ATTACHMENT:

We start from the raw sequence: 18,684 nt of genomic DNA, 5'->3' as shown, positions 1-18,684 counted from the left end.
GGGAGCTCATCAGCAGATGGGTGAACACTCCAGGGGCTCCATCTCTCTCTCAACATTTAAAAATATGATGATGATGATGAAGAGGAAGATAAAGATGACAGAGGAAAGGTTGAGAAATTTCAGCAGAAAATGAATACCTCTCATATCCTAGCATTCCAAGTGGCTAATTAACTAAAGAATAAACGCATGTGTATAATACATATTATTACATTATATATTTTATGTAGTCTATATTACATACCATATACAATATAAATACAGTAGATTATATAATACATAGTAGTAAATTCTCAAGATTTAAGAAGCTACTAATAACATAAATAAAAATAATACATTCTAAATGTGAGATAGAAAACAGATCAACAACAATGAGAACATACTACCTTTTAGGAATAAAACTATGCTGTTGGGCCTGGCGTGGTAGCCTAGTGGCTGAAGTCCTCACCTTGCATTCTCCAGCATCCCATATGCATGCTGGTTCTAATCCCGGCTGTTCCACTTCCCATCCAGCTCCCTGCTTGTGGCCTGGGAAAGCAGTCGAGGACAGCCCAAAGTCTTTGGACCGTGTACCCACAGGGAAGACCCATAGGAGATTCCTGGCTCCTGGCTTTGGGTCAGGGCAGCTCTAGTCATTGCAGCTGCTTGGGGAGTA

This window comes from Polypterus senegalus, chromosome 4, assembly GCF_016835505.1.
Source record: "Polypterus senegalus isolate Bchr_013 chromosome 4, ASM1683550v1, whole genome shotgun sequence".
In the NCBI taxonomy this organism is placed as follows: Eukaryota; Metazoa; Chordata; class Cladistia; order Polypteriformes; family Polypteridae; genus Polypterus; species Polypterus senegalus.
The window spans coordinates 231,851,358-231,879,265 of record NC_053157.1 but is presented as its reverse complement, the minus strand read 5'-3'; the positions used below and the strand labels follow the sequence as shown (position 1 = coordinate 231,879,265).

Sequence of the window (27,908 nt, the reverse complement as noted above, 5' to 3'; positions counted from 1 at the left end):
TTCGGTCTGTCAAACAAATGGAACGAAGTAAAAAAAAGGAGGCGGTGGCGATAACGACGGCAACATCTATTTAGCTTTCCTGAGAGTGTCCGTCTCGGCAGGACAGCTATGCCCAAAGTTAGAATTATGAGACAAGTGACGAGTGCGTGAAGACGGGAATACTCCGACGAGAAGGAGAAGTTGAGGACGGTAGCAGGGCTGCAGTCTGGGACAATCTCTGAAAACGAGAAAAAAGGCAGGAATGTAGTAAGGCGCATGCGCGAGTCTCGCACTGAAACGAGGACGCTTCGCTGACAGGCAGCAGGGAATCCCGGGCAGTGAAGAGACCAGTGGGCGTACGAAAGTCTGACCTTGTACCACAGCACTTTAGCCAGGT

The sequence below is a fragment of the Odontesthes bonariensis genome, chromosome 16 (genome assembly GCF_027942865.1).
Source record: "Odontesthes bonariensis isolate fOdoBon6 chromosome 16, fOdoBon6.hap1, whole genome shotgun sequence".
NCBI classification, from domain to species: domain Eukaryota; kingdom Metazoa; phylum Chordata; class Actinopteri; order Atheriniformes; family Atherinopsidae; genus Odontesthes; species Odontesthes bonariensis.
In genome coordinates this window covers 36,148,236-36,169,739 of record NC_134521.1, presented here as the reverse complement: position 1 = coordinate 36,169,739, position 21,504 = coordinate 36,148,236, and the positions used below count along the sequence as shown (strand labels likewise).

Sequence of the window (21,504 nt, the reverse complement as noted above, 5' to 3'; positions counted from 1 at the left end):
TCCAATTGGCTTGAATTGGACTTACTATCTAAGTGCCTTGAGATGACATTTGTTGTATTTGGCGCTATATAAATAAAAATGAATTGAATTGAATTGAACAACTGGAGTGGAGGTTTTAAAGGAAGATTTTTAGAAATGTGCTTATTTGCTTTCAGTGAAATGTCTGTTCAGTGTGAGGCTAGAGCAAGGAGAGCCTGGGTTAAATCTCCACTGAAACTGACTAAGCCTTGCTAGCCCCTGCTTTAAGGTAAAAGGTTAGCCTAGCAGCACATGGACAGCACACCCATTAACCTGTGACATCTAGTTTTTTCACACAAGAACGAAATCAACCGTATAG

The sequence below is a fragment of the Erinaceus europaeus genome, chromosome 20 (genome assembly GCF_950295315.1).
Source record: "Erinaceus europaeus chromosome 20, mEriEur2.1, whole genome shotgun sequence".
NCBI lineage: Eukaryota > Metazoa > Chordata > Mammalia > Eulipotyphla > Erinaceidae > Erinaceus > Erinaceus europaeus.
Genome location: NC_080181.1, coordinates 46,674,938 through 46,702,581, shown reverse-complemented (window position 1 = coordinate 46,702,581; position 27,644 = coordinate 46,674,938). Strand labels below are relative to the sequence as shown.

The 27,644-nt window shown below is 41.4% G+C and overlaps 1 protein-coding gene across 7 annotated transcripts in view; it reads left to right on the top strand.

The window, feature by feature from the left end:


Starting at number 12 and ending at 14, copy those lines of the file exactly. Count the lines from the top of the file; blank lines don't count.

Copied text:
In genome coordinates this window covers 36,148,236-36,169,739 of record NC_134521.1, presented here as the reverse complement: position 1 = coordinate 36,169,739, position 21,504 = coordinate 36,148,236, and the positions used below count along the sequence as shown (strand labels likewise).

Sequence of the window (21,504 nt, the reverse complement as noted above, 5' to 3'; positions counted from 1 at the left end):
TCCAATTGGCTTGAATTGGACTTACTATCTAAGTGCCTTGAGATGACATTTGTTGTATTTGGCGCTATATAAATAAAAATGAATTGAATTGAATTGAACAACTGGAGTGGAGGTTTTAAAGGAAGATTTTTAGAAATGTGCTTATTTGCTTTCAGTGAAATGTCTGTTCAGTGTGAGGCTAGAGCAAGGAGAGCCTGGGTTAAATCTCCACTGAAACTGACTAAGCCTTGCTAGCCCCTGCTTTAAGGTAAAAGGTTAGCCTAGCAGCACATGGACAGCACACCCATTAACCTGTGACATCTAGTTTTTTCACACAAGAACGAAATCAACCGTATAG